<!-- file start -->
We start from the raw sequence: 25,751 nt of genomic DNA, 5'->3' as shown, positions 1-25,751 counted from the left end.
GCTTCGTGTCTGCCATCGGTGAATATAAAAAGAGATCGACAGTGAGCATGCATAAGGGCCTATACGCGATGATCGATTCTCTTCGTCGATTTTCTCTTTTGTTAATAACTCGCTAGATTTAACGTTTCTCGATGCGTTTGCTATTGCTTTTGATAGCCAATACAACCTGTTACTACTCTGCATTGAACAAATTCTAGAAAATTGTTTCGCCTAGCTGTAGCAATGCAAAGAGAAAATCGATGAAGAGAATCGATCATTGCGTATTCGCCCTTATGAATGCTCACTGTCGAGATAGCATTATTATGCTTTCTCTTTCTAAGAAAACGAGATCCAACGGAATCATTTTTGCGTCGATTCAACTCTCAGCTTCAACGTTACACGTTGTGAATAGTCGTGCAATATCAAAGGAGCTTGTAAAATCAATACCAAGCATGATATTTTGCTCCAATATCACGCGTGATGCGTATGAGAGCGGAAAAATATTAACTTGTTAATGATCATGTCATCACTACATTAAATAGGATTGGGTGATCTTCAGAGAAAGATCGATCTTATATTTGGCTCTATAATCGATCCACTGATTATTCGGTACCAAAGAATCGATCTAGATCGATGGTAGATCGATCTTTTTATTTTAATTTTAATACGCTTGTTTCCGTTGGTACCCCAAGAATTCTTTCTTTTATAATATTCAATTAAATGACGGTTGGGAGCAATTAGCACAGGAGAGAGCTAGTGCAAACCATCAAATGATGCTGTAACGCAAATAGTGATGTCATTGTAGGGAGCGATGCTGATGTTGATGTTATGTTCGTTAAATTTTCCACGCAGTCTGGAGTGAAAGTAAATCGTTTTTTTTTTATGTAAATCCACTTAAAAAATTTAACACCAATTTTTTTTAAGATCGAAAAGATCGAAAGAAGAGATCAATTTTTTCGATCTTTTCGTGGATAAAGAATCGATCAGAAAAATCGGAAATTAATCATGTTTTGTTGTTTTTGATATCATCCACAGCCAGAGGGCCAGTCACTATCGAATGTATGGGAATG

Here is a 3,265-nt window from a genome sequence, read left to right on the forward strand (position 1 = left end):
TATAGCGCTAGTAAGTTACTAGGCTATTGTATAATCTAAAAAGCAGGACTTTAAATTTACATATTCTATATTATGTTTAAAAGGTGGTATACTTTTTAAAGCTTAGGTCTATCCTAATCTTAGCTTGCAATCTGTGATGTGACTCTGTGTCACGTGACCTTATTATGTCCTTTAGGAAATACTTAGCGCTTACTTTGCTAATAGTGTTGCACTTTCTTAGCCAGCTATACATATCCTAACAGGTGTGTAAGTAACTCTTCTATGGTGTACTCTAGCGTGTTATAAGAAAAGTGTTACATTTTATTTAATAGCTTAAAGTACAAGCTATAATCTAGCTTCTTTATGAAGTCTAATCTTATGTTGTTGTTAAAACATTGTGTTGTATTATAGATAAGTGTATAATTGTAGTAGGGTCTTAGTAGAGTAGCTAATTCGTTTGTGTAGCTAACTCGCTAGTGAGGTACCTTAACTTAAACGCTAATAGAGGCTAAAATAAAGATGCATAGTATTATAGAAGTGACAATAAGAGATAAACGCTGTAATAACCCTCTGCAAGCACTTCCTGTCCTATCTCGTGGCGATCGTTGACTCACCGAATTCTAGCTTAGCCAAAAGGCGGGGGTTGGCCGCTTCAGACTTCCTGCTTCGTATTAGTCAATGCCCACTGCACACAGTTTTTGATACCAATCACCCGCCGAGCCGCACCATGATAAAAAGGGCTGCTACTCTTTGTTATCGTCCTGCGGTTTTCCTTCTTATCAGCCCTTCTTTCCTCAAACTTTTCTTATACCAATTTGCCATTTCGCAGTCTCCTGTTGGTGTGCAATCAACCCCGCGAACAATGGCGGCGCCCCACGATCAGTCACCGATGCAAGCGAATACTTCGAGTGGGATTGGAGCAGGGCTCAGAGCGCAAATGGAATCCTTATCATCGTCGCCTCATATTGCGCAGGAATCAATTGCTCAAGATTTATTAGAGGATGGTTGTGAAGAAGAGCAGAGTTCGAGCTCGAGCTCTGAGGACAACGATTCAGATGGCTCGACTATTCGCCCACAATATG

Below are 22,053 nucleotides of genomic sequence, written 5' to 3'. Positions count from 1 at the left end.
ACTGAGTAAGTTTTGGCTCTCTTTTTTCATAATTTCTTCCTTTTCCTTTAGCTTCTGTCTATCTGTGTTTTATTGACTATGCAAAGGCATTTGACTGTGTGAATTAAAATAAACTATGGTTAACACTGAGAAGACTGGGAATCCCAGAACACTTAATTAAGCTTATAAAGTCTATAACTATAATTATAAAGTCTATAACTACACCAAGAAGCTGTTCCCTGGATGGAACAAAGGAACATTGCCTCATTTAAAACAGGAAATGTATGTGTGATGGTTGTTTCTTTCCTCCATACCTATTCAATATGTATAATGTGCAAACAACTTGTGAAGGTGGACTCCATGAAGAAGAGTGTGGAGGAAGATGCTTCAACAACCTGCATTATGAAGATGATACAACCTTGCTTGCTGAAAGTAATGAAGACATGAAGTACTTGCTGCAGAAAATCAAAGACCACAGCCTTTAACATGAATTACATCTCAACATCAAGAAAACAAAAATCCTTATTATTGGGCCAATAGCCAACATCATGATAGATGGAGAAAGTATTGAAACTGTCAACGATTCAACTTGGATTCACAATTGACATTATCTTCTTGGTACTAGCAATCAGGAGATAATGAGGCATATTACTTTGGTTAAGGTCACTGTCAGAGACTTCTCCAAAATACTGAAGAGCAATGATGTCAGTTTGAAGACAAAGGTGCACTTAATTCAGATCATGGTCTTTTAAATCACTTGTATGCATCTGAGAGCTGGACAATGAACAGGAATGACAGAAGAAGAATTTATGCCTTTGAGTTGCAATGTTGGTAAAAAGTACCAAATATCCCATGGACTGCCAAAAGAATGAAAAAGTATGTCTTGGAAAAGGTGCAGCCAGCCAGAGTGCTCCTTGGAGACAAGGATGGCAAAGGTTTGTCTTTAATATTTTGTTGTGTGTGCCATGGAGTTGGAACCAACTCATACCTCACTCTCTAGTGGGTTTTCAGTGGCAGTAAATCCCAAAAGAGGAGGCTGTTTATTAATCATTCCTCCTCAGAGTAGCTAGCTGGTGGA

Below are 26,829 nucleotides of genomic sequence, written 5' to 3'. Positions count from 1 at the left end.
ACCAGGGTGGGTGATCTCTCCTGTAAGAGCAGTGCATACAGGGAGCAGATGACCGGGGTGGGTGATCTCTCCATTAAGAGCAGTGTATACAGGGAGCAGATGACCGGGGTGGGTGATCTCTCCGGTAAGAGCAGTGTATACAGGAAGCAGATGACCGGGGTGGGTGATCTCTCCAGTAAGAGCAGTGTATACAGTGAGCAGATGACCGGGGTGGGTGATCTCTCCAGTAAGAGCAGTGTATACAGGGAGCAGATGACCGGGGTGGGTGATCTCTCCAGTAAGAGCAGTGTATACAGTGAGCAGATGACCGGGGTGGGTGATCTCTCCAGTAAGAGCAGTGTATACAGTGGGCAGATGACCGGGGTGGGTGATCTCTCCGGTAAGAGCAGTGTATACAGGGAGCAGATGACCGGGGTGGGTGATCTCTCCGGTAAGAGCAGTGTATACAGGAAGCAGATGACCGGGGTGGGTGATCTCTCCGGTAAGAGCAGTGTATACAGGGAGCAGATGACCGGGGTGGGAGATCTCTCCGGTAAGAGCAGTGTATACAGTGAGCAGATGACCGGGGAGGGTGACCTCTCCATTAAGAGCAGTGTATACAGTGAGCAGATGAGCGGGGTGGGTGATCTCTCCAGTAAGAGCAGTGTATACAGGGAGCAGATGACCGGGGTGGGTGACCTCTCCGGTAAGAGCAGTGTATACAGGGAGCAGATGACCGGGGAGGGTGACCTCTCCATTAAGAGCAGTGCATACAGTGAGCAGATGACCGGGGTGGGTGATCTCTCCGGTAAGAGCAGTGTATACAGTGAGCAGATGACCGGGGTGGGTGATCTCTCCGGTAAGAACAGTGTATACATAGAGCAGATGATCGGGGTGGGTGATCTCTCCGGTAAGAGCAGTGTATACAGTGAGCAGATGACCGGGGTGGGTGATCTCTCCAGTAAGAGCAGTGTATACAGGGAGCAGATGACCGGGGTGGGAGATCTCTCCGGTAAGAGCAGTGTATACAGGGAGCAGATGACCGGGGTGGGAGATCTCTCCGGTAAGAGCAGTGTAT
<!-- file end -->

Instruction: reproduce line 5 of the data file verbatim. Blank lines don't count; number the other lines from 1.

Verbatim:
Below are 22,053 nucleotides of genomic sequence, written 5' to 3'. Positions count from 1 at the left end.